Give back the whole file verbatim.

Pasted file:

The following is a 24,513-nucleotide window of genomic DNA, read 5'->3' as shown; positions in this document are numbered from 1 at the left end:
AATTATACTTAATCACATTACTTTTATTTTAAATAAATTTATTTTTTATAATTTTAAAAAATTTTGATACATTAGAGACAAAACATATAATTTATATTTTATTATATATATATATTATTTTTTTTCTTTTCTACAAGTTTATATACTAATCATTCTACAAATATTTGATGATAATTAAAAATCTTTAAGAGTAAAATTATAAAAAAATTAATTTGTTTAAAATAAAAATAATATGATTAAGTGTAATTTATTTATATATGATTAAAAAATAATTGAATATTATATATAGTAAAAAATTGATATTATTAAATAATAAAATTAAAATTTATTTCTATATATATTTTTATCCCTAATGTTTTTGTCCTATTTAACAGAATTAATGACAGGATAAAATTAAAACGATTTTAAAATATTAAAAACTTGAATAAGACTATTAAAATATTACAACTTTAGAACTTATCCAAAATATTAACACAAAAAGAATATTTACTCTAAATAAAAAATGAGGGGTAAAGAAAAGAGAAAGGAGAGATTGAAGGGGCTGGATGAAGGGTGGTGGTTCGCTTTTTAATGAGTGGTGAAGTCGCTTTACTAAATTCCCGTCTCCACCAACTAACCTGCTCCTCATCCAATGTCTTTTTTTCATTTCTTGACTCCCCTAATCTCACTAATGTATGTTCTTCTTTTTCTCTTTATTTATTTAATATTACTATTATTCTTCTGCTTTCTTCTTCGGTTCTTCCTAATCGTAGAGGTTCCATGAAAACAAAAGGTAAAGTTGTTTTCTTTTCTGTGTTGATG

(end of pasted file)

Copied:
The following is a 24,513-nucleotide window of genomic DNA, read 5'->3' as shown; positions in this document are numbered from 1 at the left end:
AATTATACTTAATCACATTACTTTTATTTTAAATAAATTTATTTTTTATAATTTTAAAAAATTTTGATACATTAGAGACAAAACATATAATTTATATTTTATTATATATATATATTATTTTTTTTCTTTTCTACAAGTTTATATACTAATCATTCTACAAATATTTGATGATAATTAAAAATCTTTAAGAGTAAAATTATAAAAAAATTAATTTGTTTAAAATAAAAATAATATGATTAAGTGTAATTTATTTATATATGATTAAAAAATAATTGAATATTATATATAGTAAAAAATTGATATTATTAAATAATAAAATTAAAATTTATTTCTATATATATTTTTATCCCTAATGTTTTTGTCCTATTTAACAGAATTAATGACAGGATAAAATTAAAACGATTTTAAAATATTAAAAACTTGAATAAGACTATTAAAATATTACAACTTTAGAACTTATCCAAAATATTAACACAAAAAGAATATTTACTCTAAATAAAAAATGAGGGGTAAAGAAAAGAGAAAGGAGAGATTGAAGGGGCTGGATGAAGGGTGGTGGTTCGCTTTTTAATGAGTGGTGAAGTCGCTTTACTAAATTCCCGTCTCCACCAACTAACCTGCTCCTCATCCAATGTCTTTTTTTCATTTCTTGACTCCCCTAATCTCACTAATGTATGTTCTTCTTTTTCTCTTTATTTATTTAATATTACTATTATTCTTCTGCTTTCTTCTTCGGTTCTTCCTAATCGTAGAGGTTCCATGAAAACAAAAGGTAAAGTTGTTTTCTTTTCTGTGTTGATG